Copanlisib, a novel phosphoinositide 3-kinase inhibitor, combined with carfilzomib inhibits multiple myeloma cell proliferation
Multiple myeloma (MM) is a uniformly fatal disorder of B cells characterized by the accumulation of abnormal plasma cells. Phosphoinositide 3-kinase (PI3K) signaling pathways play a critical regulatory role in MM pathology. Copanlisib, also known as BAY80-6946, is a potent PI3Kα and δ inhibitor. In this study, we investigated the efficacy of copanlisib and a proteasome inhibitor using MM cell lines and primary samples. The p110α and δ catalytic subunits of the class PI3K increased, and carfilzomib activity reduced in the presence of a supernatant from the feeder cell line, HS-5. Phosphorylation of Akt and activation of caspase 3 and poly (ADP-ribose) polymerase (PARP) partially reduced upon carfilzomib treatment in the presence of HS-5. Apoptosis also decreased. Copanlisib treatment for 72 h inhibited growth in MM cell lines and induced apoptosis. Combination treatment of MM cells with carfilzomib and copanlisib caused greater cytotoxicity than that caused by either drug alone and increased apoptosis. Caspase 3 activity increased while that of Akt decreased after combination treatment with copanlisib and carfilzomib. Further, copanlisib inhibited vascular endothelial growth factor (VEGF)-mediated angiogenesis in vitro and in vivo. It also inhibited C-X-C motif chemokine 12 (CXCL12)-mediated chemotaxis. The data suggest that administration of the PI3K inhibitor, copanlisib, may be a powerful strategy against stroma-associated drug resistance of MM cells and can enhance the cytotoxic effects of proteasome inhibitors in such residual MM cells.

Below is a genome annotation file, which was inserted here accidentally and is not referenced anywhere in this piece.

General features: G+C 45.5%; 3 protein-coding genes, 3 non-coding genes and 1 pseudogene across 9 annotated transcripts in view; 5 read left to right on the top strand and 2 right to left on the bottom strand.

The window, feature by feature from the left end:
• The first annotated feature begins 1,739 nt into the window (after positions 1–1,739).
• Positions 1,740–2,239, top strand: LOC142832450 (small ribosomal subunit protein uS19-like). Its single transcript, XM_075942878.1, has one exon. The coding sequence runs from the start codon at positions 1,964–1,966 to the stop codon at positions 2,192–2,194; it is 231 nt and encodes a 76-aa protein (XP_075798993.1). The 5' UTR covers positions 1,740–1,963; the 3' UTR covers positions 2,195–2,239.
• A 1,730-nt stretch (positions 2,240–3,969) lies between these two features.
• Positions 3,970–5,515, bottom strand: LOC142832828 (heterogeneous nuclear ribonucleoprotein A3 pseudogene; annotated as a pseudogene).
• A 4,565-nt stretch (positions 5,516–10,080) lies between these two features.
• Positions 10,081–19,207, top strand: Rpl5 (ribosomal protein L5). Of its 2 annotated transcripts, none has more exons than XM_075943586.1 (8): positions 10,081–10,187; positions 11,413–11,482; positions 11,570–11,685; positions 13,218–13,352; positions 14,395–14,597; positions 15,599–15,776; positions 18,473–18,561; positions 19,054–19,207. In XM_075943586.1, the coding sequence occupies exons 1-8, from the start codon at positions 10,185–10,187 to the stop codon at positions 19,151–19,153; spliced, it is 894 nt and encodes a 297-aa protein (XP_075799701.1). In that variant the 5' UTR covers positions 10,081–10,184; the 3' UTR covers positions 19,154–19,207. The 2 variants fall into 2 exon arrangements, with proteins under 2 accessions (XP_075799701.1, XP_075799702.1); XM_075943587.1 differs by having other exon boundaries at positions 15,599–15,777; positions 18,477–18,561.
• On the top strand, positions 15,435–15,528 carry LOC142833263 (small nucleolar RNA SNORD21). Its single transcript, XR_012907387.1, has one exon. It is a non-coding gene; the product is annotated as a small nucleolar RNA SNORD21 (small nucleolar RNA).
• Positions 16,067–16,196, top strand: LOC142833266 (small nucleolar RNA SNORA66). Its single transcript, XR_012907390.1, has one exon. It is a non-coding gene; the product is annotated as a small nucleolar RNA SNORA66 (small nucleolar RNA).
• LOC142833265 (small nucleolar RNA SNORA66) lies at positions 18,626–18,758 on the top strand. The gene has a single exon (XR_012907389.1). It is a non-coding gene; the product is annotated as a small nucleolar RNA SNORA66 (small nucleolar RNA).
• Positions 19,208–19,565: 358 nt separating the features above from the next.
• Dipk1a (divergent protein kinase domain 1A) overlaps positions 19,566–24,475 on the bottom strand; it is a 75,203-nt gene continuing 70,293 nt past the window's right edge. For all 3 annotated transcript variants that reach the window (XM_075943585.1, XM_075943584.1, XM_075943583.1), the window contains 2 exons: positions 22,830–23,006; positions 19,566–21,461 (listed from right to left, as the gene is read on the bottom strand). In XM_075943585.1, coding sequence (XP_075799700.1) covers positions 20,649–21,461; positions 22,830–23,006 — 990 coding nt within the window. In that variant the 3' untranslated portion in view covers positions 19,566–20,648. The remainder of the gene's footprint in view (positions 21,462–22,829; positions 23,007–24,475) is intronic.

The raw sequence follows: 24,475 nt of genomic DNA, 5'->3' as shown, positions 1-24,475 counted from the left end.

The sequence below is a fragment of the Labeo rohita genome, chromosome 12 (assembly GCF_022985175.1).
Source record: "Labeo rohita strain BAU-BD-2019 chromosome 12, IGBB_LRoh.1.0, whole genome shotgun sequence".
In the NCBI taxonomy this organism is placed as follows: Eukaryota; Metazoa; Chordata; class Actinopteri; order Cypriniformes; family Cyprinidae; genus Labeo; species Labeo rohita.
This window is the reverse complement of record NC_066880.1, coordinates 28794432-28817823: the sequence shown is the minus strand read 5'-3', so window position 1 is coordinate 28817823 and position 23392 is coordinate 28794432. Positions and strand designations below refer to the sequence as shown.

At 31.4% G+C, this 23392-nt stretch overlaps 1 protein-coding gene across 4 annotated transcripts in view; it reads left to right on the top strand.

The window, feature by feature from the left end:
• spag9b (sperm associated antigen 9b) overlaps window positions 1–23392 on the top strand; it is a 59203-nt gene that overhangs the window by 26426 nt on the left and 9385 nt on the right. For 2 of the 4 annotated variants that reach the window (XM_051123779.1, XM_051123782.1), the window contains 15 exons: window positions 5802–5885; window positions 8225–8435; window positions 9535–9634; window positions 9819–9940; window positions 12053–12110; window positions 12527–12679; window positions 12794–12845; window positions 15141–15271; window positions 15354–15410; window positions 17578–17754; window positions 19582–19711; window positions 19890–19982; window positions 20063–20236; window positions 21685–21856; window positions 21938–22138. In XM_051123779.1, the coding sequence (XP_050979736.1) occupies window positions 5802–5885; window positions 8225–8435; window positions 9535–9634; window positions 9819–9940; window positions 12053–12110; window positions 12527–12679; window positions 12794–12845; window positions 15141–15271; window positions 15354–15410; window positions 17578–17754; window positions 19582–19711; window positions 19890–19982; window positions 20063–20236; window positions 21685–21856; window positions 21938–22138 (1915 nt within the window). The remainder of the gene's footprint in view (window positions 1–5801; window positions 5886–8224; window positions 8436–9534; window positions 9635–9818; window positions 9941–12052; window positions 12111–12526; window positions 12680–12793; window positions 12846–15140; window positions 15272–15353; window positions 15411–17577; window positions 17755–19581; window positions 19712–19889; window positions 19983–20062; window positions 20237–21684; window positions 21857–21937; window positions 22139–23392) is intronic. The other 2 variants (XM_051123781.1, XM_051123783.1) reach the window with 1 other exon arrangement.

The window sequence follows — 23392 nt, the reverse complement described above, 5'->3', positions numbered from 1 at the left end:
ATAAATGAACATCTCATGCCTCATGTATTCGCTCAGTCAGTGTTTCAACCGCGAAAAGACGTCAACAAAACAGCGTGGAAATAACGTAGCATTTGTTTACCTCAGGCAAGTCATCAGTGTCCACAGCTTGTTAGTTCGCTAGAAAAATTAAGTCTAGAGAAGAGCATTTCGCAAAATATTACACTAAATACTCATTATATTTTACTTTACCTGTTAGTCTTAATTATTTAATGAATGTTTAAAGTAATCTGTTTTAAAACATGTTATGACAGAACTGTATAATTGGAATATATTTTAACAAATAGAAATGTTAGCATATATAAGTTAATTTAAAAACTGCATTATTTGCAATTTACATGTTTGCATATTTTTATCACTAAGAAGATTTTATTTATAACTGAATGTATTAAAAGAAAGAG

KeywordsMultiple myeloma PI3K p110δ Proteasome inhibitor Feeder cell
We thank the Tokyo Medical University Research Center for providing technical support.
Conception and design: S Okabe, Y Tanaka, T Tauchi, and K Ohyashiki. Development of methodology: S Okabe, Y Tanaka, T Tauchi, and K Ohyashiki. Acquisition of data (provided animals, acquired and managed patients, provided facilities, etc.): S Okabe, Y Tanaka, and T Tauchi. Analysis and interpretation of data (e.g., statistical analysis, biostatistics, computational analysis): S Okabe, Y Tanaka, and T Tauchi. Writing, review, and/or revision of the manuscript: S Okabe, Y Tanaka, T Tauchi, and K Ohyashiki. Administrative, technical, or material support (i.e., reporting or organizing data, constructing databases): S Okabe, Y Tanaka, T Tauchi, and K Ohyashiki.
This work was supported by a High-Tech Research Center Project for private universities, a matching fund subsidy from the Ministry of Education, Culture, Sports, Science, and Technology (MEXT), and by the University-Industry Joint Research Project for private universities (another matching fund subsidy from MEXT). This work was also supported by grants-in-aid for Scientific Research from MEXT and Supporting Positive Activities for Female Researchers. In addition, the study was supported by a grant from the Bristol-Myers Squibb Company.
Compliance with ethical standards
This study protocol was approved by the Institutional Review Board of the Tokyo Medical University (No. 1974, H-28026).
Conflict of interest
The authors declare that they have no conflicts of interest.
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